Please join the CJMD on Wednesday May 1 at 9 am for a virtual talk by Professor Patricia Rossini of University of Glasgow. She will discuss the presence and prevalence of uncivil and intolerant discourse on Twitter.

Video of the talk can be viewed here.

Title: Dimensions of Online Toxicity: The Presence and Prevalence of Uncivil and Intolerant Discourse on Twitter

Abstract: Incivility is seen as an innate component of social interactions online, and researchers interested in online discussions have examined the nature and causes of uncivil discourse, as well as its potential effects. Recently, the focus has shifted to computational methods to detect incivility at scale—but existing research has either approached incivility as a binary construct, or used off-the-shelf algorithms like the ‘Perspective API’. These approaches have limitations because they extrapolate ‘democratic consequences’ from incivility while measuring features that are not inherently problematic, nor indicative, of a toxic public sphere. To address this gap, we developed a multilabel classifier that (1) disentangles uncivil and intolerant online discourse and (2) captures four dimensions of incivility and two dimensions of intolerance. This approach addresses key limitations of binary toxicity classifications, and allow us to understand the pervasiveness of these various dimensions of incivility and intolerance on Twitter discourse over 2020 and 2021.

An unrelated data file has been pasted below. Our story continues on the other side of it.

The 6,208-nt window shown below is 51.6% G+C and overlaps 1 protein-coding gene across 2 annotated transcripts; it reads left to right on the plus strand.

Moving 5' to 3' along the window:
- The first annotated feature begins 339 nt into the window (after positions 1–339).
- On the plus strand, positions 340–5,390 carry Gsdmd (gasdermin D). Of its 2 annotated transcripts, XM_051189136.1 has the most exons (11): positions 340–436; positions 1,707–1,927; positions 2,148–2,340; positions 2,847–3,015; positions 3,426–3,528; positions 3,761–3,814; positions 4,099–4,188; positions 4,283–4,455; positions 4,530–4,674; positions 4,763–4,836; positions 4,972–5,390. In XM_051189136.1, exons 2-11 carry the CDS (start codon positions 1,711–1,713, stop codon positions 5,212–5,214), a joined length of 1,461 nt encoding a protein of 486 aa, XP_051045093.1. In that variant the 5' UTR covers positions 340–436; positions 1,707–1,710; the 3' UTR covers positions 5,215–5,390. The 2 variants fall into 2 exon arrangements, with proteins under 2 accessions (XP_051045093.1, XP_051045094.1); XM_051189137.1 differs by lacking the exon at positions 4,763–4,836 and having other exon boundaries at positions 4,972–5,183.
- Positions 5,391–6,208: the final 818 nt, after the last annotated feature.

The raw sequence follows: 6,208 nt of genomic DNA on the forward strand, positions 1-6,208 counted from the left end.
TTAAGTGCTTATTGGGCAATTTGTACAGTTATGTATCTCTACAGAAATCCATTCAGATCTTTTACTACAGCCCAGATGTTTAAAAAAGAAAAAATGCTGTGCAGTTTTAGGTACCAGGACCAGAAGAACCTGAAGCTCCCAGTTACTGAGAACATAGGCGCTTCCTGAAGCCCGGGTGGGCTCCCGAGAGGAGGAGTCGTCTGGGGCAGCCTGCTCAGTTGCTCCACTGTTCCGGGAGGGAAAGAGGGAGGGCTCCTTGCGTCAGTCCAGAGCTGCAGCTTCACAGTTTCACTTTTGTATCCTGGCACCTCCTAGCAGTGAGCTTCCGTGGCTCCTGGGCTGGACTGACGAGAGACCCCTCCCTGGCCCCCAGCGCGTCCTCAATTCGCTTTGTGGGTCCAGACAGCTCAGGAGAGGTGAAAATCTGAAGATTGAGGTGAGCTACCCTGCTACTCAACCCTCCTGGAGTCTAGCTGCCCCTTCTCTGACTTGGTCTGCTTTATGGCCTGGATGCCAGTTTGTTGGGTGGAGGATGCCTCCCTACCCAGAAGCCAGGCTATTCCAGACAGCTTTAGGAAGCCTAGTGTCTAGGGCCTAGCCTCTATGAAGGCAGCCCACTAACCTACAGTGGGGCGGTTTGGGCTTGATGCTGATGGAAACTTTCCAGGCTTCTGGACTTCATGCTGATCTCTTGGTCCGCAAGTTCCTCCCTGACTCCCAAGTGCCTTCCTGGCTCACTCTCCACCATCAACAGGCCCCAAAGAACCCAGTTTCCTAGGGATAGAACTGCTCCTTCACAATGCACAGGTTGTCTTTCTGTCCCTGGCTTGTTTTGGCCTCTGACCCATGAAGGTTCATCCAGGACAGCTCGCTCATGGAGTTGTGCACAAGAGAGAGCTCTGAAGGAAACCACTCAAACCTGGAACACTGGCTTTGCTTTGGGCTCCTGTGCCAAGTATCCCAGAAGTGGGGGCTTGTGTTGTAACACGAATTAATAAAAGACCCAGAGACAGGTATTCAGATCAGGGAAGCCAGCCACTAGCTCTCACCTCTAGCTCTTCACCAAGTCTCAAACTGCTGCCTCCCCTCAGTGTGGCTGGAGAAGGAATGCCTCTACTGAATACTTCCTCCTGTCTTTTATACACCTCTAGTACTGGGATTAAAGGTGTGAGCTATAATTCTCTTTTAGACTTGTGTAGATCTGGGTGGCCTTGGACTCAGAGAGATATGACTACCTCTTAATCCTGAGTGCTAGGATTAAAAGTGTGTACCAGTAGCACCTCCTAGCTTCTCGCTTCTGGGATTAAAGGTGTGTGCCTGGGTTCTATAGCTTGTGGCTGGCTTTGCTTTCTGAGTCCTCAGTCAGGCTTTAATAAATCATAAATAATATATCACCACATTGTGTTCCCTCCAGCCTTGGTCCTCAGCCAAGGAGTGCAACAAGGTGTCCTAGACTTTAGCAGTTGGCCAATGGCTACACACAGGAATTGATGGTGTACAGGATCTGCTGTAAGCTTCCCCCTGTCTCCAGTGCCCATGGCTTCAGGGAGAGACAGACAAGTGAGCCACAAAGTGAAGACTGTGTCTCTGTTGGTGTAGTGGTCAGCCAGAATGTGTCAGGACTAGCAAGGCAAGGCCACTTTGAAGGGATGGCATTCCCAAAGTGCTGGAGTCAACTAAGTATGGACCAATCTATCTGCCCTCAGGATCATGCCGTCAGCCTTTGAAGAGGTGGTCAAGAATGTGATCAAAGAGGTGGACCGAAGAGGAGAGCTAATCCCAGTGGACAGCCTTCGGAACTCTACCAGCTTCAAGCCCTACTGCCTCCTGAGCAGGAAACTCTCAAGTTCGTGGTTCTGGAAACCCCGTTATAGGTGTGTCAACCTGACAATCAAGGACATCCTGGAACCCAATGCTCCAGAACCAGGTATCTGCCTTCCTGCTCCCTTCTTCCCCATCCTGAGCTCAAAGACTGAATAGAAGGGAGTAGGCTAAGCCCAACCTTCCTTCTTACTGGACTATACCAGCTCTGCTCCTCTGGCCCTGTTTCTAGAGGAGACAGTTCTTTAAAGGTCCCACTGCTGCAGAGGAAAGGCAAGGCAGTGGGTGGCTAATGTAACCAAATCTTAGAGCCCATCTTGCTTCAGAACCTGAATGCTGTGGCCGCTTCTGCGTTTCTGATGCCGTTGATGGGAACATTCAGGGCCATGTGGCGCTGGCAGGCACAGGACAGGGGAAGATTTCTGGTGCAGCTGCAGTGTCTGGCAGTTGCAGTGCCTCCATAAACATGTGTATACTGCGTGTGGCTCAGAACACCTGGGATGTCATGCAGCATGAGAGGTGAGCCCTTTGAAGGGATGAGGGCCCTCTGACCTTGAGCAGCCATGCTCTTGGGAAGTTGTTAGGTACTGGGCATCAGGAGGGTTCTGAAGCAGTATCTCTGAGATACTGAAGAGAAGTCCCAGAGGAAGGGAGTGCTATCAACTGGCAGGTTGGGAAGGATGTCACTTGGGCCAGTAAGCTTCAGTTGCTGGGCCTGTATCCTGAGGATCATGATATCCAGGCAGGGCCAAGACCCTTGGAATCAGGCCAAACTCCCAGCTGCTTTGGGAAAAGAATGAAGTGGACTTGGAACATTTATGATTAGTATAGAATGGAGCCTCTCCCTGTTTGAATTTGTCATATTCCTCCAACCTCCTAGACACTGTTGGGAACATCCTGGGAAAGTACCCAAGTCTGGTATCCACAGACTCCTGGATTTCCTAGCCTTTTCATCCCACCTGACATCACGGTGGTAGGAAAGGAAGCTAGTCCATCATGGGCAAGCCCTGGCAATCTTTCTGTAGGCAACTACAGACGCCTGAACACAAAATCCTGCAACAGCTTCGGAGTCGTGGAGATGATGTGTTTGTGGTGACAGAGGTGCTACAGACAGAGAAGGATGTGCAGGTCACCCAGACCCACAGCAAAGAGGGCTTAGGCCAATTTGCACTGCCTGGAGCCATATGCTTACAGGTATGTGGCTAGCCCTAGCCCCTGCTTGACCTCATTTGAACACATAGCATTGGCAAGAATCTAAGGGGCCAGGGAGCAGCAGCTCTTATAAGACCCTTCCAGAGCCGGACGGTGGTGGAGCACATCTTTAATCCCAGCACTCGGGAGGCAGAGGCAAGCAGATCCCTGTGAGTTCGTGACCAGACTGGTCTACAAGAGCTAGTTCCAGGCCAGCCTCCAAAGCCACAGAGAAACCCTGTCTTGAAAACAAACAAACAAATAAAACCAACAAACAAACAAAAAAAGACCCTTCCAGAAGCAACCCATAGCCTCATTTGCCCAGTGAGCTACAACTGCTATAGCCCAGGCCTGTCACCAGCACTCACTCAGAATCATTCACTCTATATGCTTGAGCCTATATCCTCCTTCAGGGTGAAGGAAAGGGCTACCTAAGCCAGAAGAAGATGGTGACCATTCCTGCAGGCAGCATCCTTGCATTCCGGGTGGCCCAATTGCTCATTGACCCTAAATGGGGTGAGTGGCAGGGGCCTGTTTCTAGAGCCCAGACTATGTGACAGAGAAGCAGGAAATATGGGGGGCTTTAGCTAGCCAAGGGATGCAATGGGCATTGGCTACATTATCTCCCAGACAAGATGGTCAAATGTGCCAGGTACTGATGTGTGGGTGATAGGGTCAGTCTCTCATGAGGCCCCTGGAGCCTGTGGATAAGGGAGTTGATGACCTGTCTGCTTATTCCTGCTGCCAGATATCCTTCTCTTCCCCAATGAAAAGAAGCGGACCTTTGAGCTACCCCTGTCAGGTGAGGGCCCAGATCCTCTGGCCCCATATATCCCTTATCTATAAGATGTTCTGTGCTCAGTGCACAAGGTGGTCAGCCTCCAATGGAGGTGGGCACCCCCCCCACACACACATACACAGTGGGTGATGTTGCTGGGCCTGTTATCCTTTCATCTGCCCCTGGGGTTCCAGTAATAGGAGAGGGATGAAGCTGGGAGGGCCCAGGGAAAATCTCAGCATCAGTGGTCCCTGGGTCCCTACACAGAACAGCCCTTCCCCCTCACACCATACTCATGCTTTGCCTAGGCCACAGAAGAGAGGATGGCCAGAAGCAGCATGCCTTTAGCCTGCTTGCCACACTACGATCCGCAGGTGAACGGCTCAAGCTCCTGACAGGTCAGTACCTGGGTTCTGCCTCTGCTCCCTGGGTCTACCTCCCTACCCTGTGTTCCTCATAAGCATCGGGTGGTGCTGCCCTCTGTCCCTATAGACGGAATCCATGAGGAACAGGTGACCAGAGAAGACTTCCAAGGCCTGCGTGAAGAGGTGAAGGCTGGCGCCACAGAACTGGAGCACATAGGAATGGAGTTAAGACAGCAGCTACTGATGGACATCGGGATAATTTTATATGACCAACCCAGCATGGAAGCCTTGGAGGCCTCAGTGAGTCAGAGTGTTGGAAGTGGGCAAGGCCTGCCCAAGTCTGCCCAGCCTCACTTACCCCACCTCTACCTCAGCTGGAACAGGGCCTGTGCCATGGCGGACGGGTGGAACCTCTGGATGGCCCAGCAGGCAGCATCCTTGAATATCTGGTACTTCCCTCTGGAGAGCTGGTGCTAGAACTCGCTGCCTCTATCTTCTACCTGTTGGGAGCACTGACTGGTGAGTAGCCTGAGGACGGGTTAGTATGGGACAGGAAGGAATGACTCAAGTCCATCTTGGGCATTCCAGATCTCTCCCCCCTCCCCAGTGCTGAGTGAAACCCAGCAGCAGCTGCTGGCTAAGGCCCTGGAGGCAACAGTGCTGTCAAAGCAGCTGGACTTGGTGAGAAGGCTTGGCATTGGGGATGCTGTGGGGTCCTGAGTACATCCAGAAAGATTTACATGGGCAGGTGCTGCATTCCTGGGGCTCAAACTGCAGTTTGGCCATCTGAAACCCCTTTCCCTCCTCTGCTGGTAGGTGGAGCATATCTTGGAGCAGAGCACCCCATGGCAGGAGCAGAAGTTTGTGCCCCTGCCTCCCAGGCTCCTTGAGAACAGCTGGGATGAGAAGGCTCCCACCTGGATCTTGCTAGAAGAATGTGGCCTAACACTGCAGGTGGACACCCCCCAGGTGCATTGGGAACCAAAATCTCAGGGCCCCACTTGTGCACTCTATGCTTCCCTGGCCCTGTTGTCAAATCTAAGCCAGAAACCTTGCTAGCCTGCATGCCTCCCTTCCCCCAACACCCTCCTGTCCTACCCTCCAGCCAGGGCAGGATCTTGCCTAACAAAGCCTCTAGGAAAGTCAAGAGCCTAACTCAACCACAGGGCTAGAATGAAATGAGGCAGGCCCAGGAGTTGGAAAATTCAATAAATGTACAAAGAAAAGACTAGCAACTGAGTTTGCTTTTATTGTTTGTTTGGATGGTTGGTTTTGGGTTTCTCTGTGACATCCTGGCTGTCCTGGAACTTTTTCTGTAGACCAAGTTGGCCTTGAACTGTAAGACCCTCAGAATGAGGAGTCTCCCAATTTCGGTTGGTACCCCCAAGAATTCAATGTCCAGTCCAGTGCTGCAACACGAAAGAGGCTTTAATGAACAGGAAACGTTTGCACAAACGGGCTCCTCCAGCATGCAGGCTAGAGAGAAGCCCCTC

About the speaker

Patrícia Rossini (Ph.D., Federal University of Minas Gerais) is a Senior Lecturer (associate professor) in Communication, Media and Democracy in the School of Social and Political Sciences at the University of Glasgow, UK. Broadly speaking, Patrícia studies the interplay between political communication and technologies, with a focus on digital threats to democracy—specifically, uncivil and intolerant online discourse, mis- and disinformation, as well as (dark) participation and democratic backsliding. Her research has been funded by the British Academy and the Knight Foundation, Google, Meta, and Twitter. In 2023, she received the Walter Lippmann Best Published Article Award in Political Communication for “Beyond Incivility: Understanding Patterns of Uncivil and Intolerant Discourse in Online Political Talk”, given by the Political Communication division of the American Political Science Association.